Keystone XL pipeline faces opposition from 'historic union' of Canada, U.S. Indigenous tribes

Indigenous leaders from across North American are meeting in Calgary Wednesday to sign a declaration of opposition against the proposed Keystone XL pipeline.

Blackfoot Confederacy and Great Sioux Nation leaders signing declaration against pipeline Wednesday in Calgary

A 16-page declaration will be signed in Calgary Wednesday by Indigenous leaders representing thousands of people across North America. It highlights their treaty rights and opposition to the proposed $8-billion Keystone XL pipeline. In the photo above, pipeline protesters with the Idle No More movement demonstrate in Washington in 2014. (Anna Lee-Popham)

Indigenous leaders from across North American are meeting in Calgary Wednesday to sign a declaration of opposition against the proposed Keystone XL pipeline.

Leaders of the Blackfoot Confederacy in Canada and the Great Sioux Nation and Ponca tribe in the U.S. plan to sign their declaration at a ceremony at the Glenbow Museum in the city where pipeline developer TransCanada Corp. is based.

"There is a historic union between first Americans in Canada and Native Americans in the United States," said Casey Camp-Horinek, a councilwoman with the Ponca tribe in Oklahoma. "Long before a border ever existed on a map, a fictitious line on a map, we were a united peoples in our approach to care of Mother Earth."

The 16-page declaration highlights the tribes' treaty rights and their opposition to the proposed $8-billion pipeline, which would move Canadian crude south to Nebraska, where the pipeline would connect with an existing Keystone pipeline network that would take the oil to Texas Gulf Coast refineries.

Casey Camp-Horinek, a member of the Ponca Nation of Oklahoma, from Ponca City, Okla., travelled to Calgary to take part in the ceremony at the Glenbow Museum in opposition to the proposed Keystone XL pipeline. (The Associated Press)

"Greed knows no limits, and those in the way are simply collateral damage to corporate profits," said Brandon Sazue, chairman of the Crow Creek Sioux in South Dakota and one of the leaders of the event.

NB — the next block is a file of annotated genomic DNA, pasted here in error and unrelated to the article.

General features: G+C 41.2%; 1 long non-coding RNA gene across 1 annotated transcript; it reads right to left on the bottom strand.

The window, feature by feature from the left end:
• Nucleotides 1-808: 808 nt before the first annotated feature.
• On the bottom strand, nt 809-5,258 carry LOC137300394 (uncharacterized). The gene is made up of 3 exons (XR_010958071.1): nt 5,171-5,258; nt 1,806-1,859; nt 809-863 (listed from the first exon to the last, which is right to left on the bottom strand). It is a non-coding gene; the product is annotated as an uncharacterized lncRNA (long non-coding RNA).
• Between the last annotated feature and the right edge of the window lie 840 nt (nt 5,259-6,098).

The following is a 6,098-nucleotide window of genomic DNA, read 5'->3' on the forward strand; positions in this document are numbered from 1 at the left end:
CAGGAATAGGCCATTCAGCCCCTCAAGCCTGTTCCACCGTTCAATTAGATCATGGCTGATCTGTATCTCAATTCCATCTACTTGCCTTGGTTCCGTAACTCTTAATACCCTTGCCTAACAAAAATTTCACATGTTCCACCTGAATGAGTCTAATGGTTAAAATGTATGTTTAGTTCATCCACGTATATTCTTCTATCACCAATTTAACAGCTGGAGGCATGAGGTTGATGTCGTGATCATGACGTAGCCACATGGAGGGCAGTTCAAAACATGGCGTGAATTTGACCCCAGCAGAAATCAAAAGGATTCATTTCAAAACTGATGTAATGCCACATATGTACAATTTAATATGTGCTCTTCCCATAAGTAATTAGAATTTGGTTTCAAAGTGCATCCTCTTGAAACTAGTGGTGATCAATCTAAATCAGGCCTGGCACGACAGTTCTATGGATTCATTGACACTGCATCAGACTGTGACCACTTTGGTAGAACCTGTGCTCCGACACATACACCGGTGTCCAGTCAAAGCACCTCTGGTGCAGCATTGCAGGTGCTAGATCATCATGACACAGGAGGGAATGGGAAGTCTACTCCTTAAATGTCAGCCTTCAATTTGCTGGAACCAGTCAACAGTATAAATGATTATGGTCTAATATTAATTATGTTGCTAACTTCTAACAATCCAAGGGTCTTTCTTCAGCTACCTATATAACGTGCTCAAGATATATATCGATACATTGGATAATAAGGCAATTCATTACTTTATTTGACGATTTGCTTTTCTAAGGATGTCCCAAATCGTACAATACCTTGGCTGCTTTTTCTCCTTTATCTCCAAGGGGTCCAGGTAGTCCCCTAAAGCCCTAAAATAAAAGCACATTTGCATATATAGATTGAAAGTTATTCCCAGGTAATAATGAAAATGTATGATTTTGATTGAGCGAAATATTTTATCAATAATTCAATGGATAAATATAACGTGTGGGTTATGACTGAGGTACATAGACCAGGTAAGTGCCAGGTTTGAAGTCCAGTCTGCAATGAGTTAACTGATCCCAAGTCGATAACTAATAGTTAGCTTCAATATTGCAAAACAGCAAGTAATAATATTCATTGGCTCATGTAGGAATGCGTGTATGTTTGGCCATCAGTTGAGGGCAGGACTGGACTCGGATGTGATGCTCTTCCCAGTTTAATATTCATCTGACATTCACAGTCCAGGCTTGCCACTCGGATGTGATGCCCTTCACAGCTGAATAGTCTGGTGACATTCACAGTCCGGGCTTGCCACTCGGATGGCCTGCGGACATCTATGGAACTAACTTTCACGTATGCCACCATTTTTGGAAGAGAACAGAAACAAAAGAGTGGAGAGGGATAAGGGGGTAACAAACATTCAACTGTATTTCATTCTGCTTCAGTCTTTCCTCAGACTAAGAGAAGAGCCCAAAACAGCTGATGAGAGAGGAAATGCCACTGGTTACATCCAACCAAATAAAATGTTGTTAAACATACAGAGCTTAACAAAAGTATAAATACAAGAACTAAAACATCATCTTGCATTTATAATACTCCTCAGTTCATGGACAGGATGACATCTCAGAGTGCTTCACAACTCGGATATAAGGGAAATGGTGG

'Understand and respect' different views

TransCanada, which has both a Native American Relations Policy and an Aboriginal Relations Policy, maintains the pipeline will be environmentally safe and will create jobs and boost the economy.

"We understand and respect that there are some who might have different views about this project," spokesperson Jacquelynn Benson said. "TransCanada is always interested in the views of our stakeholders along the right of way."

President Barack Obama rejected the project in 2015, but the Trump administration overturned that decision this year.

Approval challenges ahead

The project still faces hurdles. A coalition of environmental groups has challenged the federal permit in court, saying more environmental study is needed. Nebraska regulators also haven't decided whether to approve the proposed route through that state.

The Keystone XL pipeline would bring oil from Hardisty, Alta., to Steele City, Neb. One of the key risks cited in this project, the political risk in the U.S. jurisdiction, where much of the pipeline is located, is largely out of control of the Alberta government. (Natalie Holdway/CBC)

Tribes plan to use Wednesday's document to draw attention to their cause — possibly sending it to the United Nations — while they also consider other opposition, including protest camps along the pipeline route, Camp-Horinek said.

Months of demonstrations against the recently completed Dakota Access oil pipeline drew hundreds and sometimes thousands of protesters to a North Dakota camp.

"There will be that kind of resistance" to Keystone XL, Camp-Horinek said. "Those thoughts are in place, where those camps will be best suited."